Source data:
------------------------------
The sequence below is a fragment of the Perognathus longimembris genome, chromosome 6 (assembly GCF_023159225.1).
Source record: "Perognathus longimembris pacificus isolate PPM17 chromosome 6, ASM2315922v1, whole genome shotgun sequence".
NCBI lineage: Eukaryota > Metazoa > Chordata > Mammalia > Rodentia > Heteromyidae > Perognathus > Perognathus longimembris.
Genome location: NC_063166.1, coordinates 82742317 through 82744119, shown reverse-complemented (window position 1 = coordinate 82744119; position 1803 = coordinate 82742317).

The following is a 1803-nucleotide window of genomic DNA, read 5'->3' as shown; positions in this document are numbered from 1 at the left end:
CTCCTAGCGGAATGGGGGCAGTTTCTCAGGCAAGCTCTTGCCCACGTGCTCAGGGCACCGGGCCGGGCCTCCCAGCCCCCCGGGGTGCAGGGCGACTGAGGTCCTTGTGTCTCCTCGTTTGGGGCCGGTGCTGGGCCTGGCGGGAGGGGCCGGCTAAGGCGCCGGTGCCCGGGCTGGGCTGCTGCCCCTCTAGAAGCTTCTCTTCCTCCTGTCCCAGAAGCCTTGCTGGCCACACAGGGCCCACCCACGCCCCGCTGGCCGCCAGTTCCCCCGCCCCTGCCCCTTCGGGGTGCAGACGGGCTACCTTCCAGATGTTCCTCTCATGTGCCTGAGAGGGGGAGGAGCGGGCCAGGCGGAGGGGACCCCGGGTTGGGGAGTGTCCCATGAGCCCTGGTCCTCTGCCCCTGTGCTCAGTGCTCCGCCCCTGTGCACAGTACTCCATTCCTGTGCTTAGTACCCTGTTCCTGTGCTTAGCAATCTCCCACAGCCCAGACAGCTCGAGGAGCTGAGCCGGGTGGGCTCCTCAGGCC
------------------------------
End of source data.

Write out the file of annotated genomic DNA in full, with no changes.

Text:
The sequence below is a fragment of the Perognathus longimembris genome, chromosome 6 (assembly GCF_023159225.1).
Source record: "Perognathus longimembris pacificus isolate PPM17 chromosome 6, ASM2315922v1, whole genome shotgun sequence".
NCBI lineage: Eukaryota > Metazoa > Chordata > Mammalia > Rodentia > Heteromyidae > Perognathus > Perognathus longimembris.
Genome location: NC_063166.1, coordinates 82742317 through 82744119, shown reverse-complemented (window position 1 = coordinate 82744119; position 1803 = coordinate 82742317).

The following is a 1803-nucleotide window of genomic DNA, read 5'->3' as shown; positions in this document are numbered from 1 at the left end:
CTCCTAGCGGAATGGGGGCAGTTTCTCAGGCAAGCTCTTGCCCACGTGCTCAGGGCACCGGGCCGGGCCTCCCAGCCCCCCGGGGTGCAGGGCGACTGAGGTCCTTGTGTCTCCTCGTTTGGGGCCGGTGCTGGGCCTGGCGGGAGGGGCCGGCTAAGGCGCCGGTGCCCGGGCTGGGCTGCTGCCCCTCTAGAAGCTTCTCTTCCTCCTGTCCCAGAAGCCTTGCTGGCCACACAGGGCCCACCCACGCCCCGCTGGCCGCCAGTTCCCCCGCCCCTGCCCCTTCGGGGTGCAGACGGGCTACCTTCCAGATGTTCCTCTCATGTGCCTGAGAGGGGGAGGAGCGGGCCAGGCGGAGGGGACCCCGGGTTGGGGAGTGTCCCATGAGCCCTGGTCCTCTGCCCCTGTGCTCAGTGCTCCGCCCCTGTGCACAGTACTCCATTCCTGTGCTTAGTACCCTGTTCCTGTGCTTAGCAATCTCCCACAGCCCAGACAGCTCGAGGAGCTGAGCCGGGTGGGCTCCTCAGGCC